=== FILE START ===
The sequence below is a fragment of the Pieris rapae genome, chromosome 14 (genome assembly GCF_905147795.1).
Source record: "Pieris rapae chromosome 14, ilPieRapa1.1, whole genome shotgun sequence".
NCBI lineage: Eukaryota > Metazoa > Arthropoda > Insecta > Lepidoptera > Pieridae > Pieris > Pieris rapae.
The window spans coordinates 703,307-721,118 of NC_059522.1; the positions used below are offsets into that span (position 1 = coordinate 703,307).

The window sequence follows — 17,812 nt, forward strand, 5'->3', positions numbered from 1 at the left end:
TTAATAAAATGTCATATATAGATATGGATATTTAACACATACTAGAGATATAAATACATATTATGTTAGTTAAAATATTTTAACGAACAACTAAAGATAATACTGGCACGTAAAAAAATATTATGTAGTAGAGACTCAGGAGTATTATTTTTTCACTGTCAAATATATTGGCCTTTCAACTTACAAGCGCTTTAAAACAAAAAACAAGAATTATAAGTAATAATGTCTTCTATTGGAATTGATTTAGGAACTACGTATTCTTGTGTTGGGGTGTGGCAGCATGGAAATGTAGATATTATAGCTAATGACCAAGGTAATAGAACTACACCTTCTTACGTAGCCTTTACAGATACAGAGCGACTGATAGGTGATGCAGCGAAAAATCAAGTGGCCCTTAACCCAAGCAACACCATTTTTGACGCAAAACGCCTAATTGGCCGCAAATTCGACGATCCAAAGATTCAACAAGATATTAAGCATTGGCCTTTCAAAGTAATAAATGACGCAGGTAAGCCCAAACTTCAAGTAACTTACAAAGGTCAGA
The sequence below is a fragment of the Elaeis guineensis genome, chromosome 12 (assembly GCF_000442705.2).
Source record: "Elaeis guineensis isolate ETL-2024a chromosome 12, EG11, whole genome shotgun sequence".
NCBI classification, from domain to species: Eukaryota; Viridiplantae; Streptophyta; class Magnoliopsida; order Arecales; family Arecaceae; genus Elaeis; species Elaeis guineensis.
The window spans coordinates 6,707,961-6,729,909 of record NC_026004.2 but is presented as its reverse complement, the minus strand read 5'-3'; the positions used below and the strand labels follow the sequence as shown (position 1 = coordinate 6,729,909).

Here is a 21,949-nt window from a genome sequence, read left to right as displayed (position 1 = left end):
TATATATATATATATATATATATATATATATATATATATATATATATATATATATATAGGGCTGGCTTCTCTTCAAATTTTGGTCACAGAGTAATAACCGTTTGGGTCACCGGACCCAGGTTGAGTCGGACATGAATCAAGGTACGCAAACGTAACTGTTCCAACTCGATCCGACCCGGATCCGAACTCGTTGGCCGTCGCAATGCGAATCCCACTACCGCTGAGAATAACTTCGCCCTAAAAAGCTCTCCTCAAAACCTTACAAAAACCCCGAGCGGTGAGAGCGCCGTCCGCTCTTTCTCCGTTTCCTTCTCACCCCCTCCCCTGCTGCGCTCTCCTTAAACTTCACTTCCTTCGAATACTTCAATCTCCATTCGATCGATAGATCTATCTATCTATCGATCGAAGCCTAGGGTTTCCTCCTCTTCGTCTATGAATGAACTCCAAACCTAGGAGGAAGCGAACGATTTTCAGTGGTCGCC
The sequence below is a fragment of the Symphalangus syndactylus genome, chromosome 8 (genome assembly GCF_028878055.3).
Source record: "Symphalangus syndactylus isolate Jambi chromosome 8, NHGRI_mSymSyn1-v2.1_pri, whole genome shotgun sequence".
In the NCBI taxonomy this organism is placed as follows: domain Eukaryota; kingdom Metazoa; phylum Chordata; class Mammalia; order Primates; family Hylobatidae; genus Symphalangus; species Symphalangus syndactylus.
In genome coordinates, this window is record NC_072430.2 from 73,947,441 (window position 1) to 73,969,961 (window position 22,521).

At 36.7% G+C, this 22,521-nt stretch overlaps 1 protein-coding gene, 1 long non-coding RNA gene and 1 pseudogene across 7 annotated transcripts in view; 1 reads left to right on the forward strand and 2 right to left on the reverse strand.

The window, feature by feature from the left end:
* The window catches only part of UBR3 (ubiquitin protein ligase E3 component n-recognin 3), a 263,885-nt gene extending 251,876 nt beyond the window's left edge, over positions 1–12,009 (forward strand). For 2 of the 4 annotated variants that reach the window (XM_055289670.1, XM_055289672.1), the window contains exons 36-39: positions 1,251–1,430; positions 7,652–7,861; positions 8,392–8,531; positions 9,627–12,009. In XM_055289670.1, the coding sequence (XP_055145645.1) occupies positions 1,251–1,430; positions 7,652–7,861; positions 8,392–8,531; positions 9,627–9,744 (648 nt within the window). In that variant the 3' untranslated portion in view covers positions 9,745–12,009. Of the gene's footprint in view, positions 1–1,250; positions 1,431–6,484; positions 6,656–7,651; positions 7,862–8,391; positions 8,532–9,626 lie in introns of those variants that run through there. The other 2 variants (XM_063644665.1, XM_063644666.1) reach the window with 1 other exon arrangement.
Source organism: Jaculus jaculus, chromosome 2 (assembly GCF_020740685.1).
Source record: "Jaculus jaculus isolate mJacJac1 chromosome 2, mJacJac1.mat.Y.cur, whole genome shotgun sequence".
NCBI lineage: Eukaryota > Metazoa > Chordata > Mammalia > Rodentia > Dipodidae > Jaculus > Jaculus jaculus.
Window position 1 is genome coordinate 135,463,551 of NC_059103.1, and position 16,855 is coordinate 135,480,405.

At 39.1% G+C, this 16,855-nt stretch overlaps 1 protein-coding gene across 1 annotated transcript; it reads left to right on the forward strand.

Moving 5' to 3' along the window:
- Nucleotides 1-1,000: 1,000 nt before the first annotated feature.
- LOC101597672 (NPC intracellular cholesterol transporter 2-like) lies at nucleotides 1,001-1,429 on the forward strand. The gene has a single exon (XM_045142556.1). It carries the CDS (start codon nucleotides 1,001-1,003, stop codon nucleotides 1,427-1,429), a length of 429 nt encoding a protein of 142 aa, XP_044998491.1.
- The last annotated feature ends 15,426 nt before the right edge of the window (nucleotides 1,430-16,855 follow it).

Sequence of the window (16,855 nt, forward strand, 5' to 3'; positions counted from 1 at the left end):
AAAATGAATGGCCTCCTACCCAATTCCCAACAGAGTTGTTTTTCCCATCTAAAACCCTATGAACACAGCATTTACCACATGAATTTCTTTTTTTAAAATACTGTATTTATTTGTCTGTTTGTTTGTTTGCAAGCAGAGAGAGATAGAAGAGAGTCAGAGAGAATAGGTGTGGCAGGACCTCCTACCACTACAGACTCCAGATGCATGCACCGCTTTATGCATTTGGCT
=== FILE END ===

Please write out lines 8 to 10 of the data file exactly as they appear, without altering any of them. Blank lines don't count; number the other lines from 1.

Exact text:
Source record: "Elaeis guineensis isolate ETL-2024a chromosome 12, EG11, whole genome shotgun sequence".
NCBI classification, from domain to species: Eukaryota; Viridiplantae; Streptophyta; class Magnoliopsida; order Arecales; family Arecaceae; genus Elaeis; species Elaeis guineensis.
The window spans coordinates 6,707,961-6,729,909 of record NC_026004.2 but is presented as its reverse complement, the minus strand read 5'-3'; the positions used below and the strand labels follow the sequence as shown (position 1 = coordinate 6,729,909).